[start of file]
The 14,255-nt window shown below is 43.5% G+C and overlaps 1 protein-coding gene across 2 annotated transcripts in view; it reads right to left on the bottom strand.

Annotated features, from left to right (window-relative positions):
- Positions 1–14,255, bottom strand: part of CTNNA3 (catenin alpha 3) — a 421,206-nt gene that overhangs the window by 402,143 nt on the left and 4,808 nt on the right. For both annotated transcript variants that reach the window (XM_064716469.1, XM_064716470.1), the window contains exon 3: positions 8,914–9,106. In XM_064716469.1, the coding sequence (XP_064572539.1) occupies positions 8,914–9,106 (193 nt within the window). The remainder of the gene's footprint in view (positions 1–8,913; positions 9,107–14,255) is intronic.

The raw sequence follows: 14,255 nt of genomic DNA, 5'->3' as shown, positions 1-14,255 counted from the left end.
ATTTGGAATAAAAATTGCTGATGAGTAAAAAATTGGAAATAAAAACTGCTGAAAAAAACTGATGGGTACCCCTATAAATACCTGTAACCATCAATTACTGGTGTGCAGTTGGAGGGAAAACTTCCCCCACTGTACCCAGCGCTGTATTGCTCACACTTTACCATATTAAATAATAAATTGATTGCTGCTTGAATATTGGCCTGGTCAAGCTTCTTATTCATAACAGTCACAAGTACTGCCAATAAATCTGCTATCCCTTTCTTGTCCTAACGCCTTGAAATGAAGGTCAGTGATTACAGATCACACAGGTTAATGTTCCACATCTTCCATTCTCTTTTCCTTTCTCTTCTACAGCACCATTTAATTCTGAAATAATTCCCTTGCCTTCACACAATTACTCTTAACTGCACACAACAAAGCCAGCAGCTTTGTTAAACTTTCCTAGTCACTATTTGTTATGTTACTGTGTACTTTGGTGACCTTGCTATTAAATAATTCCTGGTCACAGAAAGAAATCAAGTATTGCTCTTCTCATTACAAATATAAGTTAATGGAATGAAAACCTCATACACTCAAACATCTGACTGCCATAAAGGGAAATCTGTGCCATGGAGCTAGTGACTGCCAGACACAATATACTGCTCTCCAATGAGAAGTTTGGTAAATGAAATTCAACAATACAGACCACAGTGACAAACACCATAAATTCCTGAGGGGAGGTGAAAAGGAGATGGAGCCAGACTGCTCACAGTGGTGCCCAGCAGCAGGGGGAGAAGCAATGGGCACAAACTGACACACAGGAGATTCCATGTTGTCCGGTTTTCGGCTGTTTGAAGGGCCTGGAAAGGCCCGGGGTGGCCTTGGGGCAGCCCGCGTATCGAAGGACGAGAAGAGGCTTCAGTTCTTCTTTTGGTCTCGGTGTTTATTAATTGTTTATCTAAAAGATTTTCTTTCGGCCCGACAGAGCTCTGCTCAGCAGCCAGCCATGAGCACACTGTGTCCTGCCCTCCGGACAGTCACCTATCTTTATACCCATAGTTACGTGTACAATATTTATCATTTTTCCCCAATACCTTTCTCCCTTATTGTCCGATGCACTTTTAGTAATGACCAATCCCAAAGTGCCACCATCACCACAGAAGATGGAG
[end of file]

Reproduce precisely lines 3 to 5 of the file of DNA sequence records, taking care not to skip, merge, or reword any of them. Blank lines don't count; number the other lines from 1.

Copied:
- Positions 1–14,255, bottom strand: part of CTNNA3 (catenin alpha 3) — a 421,206-nt gene that overhangs the window by 402,143 nt on the left and 4,808 nt on the right. For both annotated transcript variants that reach the window (XM_064716469.1, XM_064716470.1), the window contains exon 3: positions 8,914–9,106. In XM_064716469.1, the coding sequence (XP_064572539.1) occupies positions 8,914–9,106 (193 nt within the window). The remainder of the gene's footprint in view (positions 1–8,913; positions 9,107–14,255) is intronic.

The raw sequence follows: 14,255 nt of genomic DNA, 5'->3' as shown, positions 1-14,255 counted from the left end.
ATTTGGAATAAAAATTGCTGATGAGTAAAAAATTGGAAATAAAAACTGCTGAAAAAAACTGATGGGTACCCCTATAAATACCTGTAACCATCAATTACTGGTGTGCAGTTGGAGGGAAAACTTCCCCCACTGTACCCAGCGCTGTATTGCTCACACTTTACCATATTAAATAATAAATTGATTGCTGCTTGAATATTGGCCTGGTCAAGCTTCTTATTCATAACAGTCACAAGTACTGCCAATAAATCTGCTATCCCTTTCTTGTCCTAACGCCTTGAAATGAAGGTCAGTGATTACAGATCACACAGGTTAATGTTCCACATCTTCCATTCTCTTTTCCTTTCTCTTCTACAGCACCATTTAATTCTGAAATAATTCCCTTGCCTTCACACAATTACTCTTAACTGCACACAACAAAGCCAGCAGCTTTGTTAAACTTTCCTAGTCACTATTTGTTATGTTACTGTGTACTTTGGTGACCTTGCTATTAAATAATTCCTGGTCACAGAAAGAAATCAAGTATTGCTCTTCTCATTACAAATATAAGTTAATGGAATGAAAACCTCATACACTCAAACATCTGACTGCCATAAAGGGAAATCTGTGCCATGGAGCTAGTGACTGCCAGACACAATATACTGCTCTCCAATGAGAAGTTTGGTAAATGAAATTCAACAATACAGACCACAGTGACAAACACCATAAATTCCTGAGGGGAGGTGAAAAGGAGATGGAGCCAGACTGCTCACAGTGGTGCCCAGCAGCAGGGGGAGAAGCAATGGGCACAAACTGACACACAGGAGATTCCATGTTGTCCGGTTTTCGGCTGTTTGAAGGGCCTGGAAAGGCCCGGGGTGGCCTTGGGGCAGCCCGCGTATCGAAGGACGAGAAGAGGCTTCAGTTCTTCTTTTGGTCTCGGTGTTTATTAATTGTTTATCTAAAAGATTTTCTTTCGGCCCGACAGAGCTCTGCTCAGCAGCCAGCCATGAGCACACTGTGTCCTGCCCTCCGGACAGTCACCTATCTTTATACCCATAGTTACGTGTACAATATTTATCATTTTTCCCCAATACCTTTCTCCCTTATTGTCCGATGCACTTTTAGTAATGACCAATCCCAAAGTGCCACCATCACCACAGAAGATGGAG